Check out these six pieces of bad advice you should ignore!
Quality time is a myth, says Dannah Gresh, founder of Secret Keeper Girl. "You cannot replace quantity. Since parent-child connectedness is the number one risk reducer for all the things parents fear -- early sexual debut, substance abuse, violence, and more -- you simply have to be there. A lot."
Babies cry to communicate, not manipulate, writes Dr. William Sears, author of The Fussy Baby Book. Crying is a baby's unique language to let you know she needs food or comfort. "The newborn who cries is saying, 'I need something; something is not right here. Please make it right.'"
By continuously leaving the baby to "cry it out," you're teaching her that she can't communicate with you. She'll lose trust in the signal value of her cry, and possibly lose trust in the responsiveness of her caregivers. Likewise, you are going against your basic biology, desensitizing yourself to your baby's signals and your instinctive responses. It's a lose-lose situation.
Heidi Mylo was told by a neighbor to not push her daughter into potty training. "Her child stayed in diapers until he was 5 years old," says Mylo. "Can you imagine how many disposable diapers that is?" Mylo showed her daughter videos and left little toilets around the house. Her girl was fully potty trained at 14 months.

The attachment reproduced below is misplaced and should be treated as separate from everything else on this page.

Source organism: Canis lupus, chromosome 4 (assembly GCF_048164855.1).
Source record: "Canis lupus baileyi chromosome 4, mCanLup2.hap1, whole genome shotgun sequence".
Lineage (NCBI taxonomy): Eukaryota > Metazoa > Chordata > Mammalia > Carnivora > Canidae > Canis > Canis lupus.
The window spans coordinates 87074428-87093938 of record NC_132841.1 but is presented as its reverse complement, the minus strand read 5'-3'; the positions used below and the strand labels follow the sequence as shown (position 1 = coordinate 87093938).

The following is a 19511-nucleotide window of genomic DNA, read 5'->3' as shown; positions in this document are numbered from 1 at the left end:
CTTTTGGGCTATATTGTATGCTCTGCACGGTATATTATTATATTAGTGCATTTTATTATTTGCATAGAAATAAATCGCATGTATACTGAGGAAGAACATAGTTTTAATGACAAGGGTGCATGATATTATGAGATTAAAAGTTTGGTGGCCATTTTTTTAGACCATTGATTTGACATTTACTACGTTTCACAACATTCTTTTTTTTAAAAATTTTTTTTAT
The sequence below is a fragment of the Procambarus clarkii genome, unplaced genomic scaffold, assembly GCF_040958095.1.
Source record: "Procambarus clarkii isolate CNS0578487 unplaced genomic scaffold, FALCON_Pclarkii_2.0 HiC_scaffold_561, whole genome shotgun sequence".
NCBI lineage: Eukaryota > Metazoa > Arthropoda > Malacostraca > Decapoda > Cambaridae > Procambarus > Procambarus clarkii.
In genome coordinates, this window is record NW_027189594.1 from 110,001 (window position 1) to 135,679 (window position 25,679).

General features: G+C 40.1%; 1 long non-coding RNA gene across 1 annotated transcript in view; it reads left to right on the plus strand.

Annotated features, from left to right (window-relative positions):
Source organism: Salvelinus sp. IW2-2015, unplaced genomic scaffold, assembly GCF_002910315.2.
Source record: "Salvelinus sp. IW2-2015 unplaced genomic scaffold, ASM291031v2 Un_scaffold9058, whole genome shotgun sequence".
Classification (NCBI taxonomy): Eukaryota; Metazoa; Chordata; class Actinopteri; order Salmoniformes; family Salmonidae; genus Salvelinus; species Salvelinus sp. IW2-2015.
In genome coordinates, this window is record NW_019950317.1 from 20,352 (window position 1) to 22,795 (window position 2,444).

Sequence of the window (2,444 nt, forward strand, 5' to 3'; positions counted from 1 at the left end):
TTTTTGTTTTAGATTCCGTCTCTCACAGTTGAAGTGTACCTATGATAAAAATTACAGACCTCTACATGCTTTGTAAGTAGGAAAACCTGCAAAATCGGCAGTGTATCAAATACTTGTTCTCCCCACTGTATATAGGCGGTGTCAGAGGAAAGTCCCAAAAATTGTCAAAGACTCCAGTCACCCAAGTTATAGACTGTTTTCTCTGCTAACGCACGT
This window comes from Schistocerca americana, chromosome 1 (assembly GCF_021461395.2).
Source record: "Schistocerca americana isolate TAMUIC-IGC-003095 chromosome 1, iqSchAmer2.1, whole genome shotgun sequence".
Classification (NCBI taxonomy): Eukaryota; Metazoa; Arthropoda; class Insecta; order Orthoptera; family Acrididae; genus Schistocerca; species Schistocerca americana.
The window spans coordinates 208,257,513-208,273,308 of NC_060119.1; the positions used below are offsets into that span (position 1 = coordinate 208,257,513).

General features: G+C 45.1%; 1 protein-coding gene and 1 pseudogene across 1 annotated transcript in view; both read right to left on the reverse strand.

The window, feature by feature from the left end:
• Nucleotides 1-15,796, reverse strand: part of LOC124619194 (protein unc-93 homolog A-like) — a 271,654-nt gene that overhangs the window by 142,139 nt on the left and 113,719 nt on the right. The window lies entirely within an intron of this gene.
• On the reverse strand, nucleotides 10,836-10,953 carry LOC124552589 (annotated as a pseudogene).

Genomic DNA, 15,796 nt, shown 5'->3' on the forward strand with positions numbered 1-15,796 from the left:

"Ick. Major error," says Ellen Pober Rittberg, author of 35 Things Your Teen Won't Tell You So I Will. When you become your child's friend, "you undercut your authority and create a warped family world where you are on the same level socially with the child. Why would you want to do that? A parent should aim to be a responsible, reliable authority figure and keep the right distance to be that good role model."
This bad advice ruined a mother's relationship with her teenage daughter, says hypnotherapist Gale Glassner Twersky. The mother was advised to "tell her daughter that the she had found and read her diary. She told her daughter that it was her parental responsibility to know what problems the child was getting herself into and therefore was justified. The child never got over the betrayal. Nothing could penetrate the wall she had placed around her feelings regarding the mother."
Don't talk to your kids, says Dr. Joseph Shrand, instructor of psychiatry at Harvard Medical School and medical director of CASTLE (Clean and Sober Teens Living Empowered). "Instead of talking to your kids, talk with them. To is unidirectional, which may tune a kid out. With? is a dialogue between people. When a kid really feels heard, all sorts of conversations and insights can evolve. This does not mean your kid will get what they want, but not getting what they want is different than believing their needs are not acknowledged. This approach can be applied to a myriad of situations, from curfews to that new pair of jeans."
Weigh in: What's the WORST parenting advice you've ever received? Tell us in the comments section below!
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